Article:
Here are the results from three presentations on the use of computed tomography and other advanced cardiac imaging in angina and chest pain at the American Heart Association Scientific Sessions 2009.
Results from three presentations on the use of computed tomography and other advanced cardiac imaging in angina and chest pain at the American Heart Association Scientific Sessions 2009.
In “Advanced Cardiac Imaging Uncovers Diagnosis in Patients with Persistent Chest Pain,” Minnisian and colleagues looked at the utility of cardiac magnetic resonance imaging (CMRI) in the diagnosis for women with persistent chest pain (PCP). They looked at CRMI results (including anatomic, functional, adenosine stress perfusionand delayed enhancement imaging) in 113 consecutive patients (average age of 55 years and BMI of 25) who had already undergone evaluation for PCP. The authors reported that 43% of these patients had hypertension, 4% had diabetes, and 3% were smokers. Fully 70% of patients had abnormal imaging results; 57% had microvascular dysfunction, 2% had left ventricular hypertrophy, 1% had hypertrophic obstructive cardiomyopathy, 9% had coronary artery disease, and 2% had “coronary anomaly.” Based on these findings, the authors conclude that “CMRI is usefulfor advanced diagnostic assessment in patients with PCP by detectionof diagnoses with important therapeutic implications.”
In another imaging study involving patients experiencing chest pain, “Chest Pain Patients at Low Risk for Acute Coronary Syndrome: 30 Day Implications of 25—50% Diameter Coronary Stenosis with Cardiac Computed Tomography,” Askew and colleagues examined the “short-term implications of non-obstructive coronary stenosis reported as 25—50% diameter reduction with cardiac CTangiography (CCTA)” in patients presenting with chest pain, hypothesizing that these patients would have “less than a 2% incidence of acute coronary syndrome (ACS) over 30-days.” The authors identified a subgroup of 199 patients who were “prospectively reported to have a 25–50% maximal diameter stenosis at CCTA” from among 1,247 patients with low-risk chest pain who had undergone CCTA. Patients were followed for 30 days to determine the rate of myocardial infarction (MI), coronary revascularization,unstable angina, and cardiovascular death (CVD). These patients “had a mean age of 50.5 years, mosthad a TIMI risk score of 0 (52%) or 1 (38%), 68% had at least two serial cardiac markers performed and 36% had stress testingor cardiac catheterization.” On follow-up, only one patient experienced MI; no patients required revascularization or experienced CVD. This low rate of 30-day acute coronary syndrome in low-risk chest pain patientswith 25–50% stenosis on CCTA led the authors to conclude that “additional testing beyond cardiac biomarkers inthe acute setting to exclude ACS is not routinely indicated.”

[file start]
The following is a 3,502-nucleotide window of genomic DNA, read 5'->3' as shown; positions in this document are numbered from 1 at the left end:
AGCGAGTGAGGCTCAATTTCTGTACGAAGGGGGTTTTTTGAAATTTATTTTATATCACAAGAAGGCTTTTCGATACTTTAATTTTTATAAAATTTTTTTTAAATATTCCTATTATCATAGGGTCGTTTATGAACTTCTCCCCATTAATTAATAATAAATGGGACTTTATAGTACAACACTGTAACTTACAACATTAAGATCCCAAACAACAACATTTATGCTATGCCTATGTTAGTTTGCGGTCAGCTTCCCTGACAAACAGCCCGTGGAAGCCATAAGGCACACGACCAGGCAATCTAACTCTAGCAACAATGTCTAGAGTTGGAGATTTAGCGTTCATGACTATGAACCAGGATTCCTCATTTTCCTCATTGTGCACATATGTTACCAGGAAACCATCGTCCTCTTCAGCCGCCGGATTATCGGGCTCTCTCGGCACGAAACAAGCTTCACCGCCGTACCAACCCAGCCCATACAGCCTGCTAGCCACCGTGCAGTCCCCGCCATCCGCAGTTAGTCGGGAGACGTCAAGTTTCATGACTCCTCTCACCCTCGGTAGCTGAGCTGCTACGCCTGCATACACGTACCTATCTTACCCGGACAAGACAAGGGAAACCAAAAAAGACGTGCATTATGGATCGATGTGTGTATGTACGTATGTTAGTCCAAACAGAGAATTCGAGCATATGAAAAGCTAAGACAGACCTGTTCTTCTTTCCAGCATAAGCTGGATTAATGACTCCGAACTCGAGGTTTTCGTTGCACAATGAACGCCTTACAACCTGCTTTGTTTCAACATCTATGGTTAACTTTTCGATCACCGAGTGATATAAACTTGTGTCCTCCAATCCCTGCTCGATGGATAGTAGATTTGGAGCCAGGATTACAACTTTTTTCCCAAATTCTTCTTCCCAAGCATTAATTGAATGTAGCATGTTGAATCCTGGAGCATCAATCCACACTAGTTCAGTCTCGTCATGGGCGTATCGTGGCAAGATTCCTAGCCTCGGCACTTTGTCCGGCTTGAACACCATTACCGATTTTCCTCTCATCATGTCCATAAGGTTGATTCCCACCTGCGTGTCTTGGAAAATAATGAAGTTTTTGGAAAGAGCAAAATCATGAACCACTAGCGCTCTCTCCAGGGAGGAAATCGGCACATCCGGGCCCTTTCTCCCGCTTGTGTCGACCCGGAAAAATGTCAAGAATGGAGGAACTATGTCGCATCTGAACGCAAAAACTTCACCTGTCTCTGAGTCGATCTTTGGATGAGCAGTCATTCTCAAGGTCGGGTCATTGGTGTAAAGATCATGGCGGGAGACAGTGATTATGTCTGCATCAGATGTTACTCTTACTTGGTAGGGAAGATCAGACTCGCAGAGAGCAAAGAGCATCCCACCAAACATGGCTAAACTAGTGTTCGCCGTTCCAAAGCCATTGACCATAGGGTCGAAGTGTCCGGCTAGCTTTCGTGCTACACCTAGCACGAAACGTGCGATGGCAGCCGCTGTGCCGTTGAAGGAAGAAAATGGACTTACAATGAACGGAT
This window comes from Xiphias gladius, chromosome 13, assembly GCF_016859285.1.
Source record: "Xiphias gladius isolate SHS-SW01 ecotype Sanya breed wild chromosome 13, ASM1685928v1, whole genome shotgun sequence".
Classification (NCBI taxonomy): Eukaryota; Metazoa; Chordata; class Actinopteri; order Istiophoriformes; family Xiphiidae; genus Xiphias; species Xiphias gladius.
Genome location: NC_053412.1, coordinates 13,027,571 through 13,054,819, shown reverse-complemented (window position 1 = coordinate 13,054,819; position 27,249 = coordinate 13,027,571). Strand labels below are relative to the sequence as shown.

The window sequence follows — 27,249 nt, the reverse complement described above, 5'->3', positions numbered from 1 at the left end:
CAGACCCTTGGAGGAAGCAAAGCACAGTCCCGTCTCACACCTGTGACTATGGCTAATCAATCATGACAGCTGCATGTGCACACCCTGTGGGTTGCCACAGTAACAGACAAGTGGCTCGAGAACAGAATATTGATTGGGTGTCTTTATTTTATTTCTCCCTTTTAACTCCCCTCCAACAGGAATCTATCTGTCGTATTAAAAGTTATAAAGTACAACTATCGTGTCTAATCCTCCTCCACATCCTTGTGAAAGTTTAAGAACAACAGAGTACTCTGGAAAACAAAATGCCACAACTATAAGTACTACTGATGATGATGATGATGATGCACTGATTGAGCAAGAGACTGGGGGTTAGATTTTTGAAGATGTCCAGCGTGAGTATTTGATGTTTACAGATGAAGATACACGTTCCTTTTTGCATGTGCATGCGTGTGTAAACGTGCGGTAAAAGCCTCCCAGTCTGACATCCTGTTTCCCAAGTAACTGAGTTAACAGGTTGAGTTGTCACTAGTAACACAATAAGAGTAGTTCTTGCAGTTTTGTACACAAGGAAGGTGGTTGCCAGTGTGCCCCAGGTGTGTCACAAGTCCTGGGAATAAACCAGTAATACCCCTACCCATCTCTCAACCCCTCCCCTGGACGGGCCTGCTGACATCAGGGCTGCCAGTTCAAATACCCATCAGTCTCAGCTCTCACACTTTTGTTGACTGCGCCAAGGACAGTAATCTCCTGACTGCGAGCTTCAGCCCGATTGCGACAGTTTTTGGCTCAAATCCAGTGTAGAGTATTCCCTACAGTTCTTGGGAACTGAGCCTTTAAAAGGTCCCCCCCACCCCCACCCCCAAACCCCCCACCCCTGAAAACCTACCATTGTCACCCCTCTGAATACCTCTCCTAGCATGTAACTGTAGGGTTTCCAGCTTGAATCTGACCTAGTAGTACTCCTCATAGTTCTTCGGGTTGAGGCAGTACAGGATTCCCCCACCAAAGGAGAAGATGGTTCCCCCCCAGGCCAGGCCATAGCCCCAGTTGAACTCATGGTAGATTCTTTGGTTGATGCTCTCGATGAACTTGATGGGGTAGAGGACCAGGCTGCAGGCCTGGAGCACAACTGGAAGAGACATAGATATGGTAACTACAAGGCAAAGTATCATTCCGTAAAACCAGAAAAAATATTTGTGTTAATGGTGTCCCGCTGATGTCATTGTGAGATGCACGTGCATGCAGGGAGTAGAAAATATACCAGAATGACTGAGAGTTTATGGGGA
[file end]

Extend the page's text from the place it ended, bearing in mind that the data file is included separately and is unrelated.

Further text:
In “A Computed Tomography Based Score to Identify Culprit Coronary Lesions among Patients with Acute Chest Pain and Low to Intermediate Likelihood of Acute Coronary Syndrome,” Ferencik and colleagues examined whether “higher remodeling index (RI), spotty calcifications(Ca), and larger plaque area” can be used as variables to create a composite score that can identify “culprit lesions amongpatients with acute chest pain, non-diagnostic ECG and negative initial biomarkers, who have significant coronary disease oncomputed tomography coronary angiography (CT).” In a cohort of 34 patients with acute chestpain, non-diagnostic ECG, and negative initial biomarkers, and in whom CT showed greater than 50% stenosis, researchers evaluated degree and length of stenosis, plaque area and volume, RI, CT attenuation of plaque, and presenceof spotty Ca, comparing the differences between patients with and without acute coronary syndrome (ACS). The data were analyzed to “test the diagnostic value of threescores based on plaque characteristics as well as the TIMI scorewith the outcome of ACS.” TIMI score was not predictive of ACS; of the three scores, the one that incorporated RI, spotty Ca, plaque area, and stenosis length and volume had the highest diagnostic value. The authors conclude that, in patients with acute chest pain, inconclusive initial evaluation, and CT-detected stenosis, “a lesion score including RI, spottyCa, plaque area, low HU plaque volume, and stenosis length hasgood diagnostic value to prospectively identify culprit lesionsand ACS.”